In contrast to a test-focused education, a Waldorf education follows the process of thinking, feeling, and doing. Similar to a Classical education, the Waldorf method follows the student through three stages of learning: early childhood, middle childhood, and adolescents. From birth, a child is considered to be a part of the first stage, which is centered around tactile learning driven by the five senses and copying behavior observed from adults and other children. Until age 7, this stage contains mainly sensory exploration and exploring relationships. From 7-14, the “middle childhood” speaks strongly to emotions and imagination. Art and self-expression is heavily encouraged at this time and is used to lead moral and social development. In the last stage, students are guided towards critical, outside-the-box thinking and are encouraged to follow a more specialized route under the apprenticeship of experts. This method is designed to create autonomy and ownership of learning.

What are my strongest subjects?

What do you get excited about? What did you enjoy in school? These are the subjects that you’re going to be really good at teaching or walking through with your students. It doesn’t matter if you have a 4-year degree in how to write lesson plans, your enthusiasm will bleed into your instruction, and your students will be that much more invested.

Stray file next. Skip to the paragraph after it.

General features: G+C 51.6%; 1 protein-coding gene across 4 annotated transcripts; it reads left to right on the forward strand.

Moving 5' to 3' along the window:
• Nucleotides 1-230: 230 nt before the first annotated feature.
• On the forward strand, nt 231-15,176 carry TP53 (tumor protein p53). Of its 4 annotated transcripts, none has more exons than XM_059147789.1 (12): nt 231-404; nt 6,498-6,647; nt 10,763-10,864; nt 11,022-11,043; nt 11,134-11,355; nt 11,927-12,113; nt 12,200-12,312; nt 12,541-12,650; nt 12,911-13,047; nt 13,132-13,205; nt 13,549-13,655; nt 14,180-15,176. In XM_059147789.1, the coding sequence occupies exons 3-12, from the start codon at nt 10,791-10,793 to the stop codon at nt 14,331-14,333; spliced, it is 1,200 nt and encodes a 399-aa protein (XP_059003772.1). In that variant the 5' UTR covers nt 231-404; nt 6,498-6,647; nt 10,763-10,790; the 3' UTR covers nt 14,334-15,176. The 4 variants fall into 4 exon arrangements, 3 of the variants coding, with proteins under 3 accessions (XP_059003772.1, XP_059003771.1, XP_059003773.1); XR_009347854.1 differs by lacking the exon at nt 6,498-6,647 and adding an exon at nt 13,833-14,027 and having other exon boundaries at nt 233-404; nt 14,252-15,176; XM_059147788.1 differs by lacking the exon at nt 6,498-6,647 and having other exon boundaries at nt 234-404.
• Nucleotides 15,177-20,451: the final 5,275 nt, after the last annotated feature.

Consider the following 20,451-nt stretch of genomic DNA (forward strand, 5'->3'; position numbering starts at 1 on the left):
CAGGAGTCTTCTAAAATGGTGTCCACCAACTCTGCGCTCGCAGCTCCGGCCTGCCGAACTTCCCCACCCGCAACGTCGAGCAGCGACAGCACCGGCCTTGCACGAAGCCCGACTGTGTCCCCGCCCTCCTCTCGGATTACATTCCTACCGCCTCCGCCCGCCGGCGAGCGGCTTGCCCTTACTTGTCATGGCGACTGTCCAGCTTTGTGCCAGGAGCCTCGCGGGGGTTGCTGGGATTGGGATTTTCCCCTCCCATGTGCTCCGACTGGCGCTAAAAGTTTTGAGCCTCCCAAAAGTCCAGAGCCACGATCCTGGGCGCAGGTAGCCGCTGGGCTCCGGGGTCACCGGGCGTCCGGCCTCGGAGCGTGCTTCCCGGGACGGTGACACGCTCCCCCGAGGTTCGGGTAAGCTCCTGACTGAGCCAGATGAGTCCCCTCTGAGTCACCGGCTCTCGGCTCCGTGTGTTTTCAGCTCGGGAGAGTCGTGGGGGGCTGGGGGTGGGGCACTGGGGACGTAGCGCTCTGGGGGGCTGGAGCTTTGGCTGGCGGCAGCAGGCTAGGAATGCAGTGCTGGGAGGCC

What are your student’s strongest subjects?

Likewise, what do your kids love to talk about? Is it Roblox? Bubbleguppies? Star Wars? Princesses? Whatever they enjoy, you can use that. Genny is art-obsessed, so our schooling is always very heavy in that kind of thing. By contrast, I was definitely not an “artsy” kid. If your student has a favorite school subject already, then make a note of it. These are areas where they’re going to automatically be more motivated.


I’m sure there are different ways to grade, but I only included two: mastery and graded. They’re fairly self-explanatory. Mastery implies that any errors made will need to be corrected to ensure the student has a comprehensive understanding of the lesson’s goal. Graded means the use of grades, usually letter grades associated with a tier of number from 0-100. When I was homeschooled, my parents exclusively used mastery grading until high school when we received actual grades (in order to prepare us for college). Unless it doesn’t work for our kids, that’s how I plan to do it as well.

Reusable Curriculums

If you have multiple students (or kids of different ages), you may want to get curriculums that you can reuse with each kid. Many curriculums have the option of only purchasing student workbooks so you don’t have to re-buy the entire thing over and over.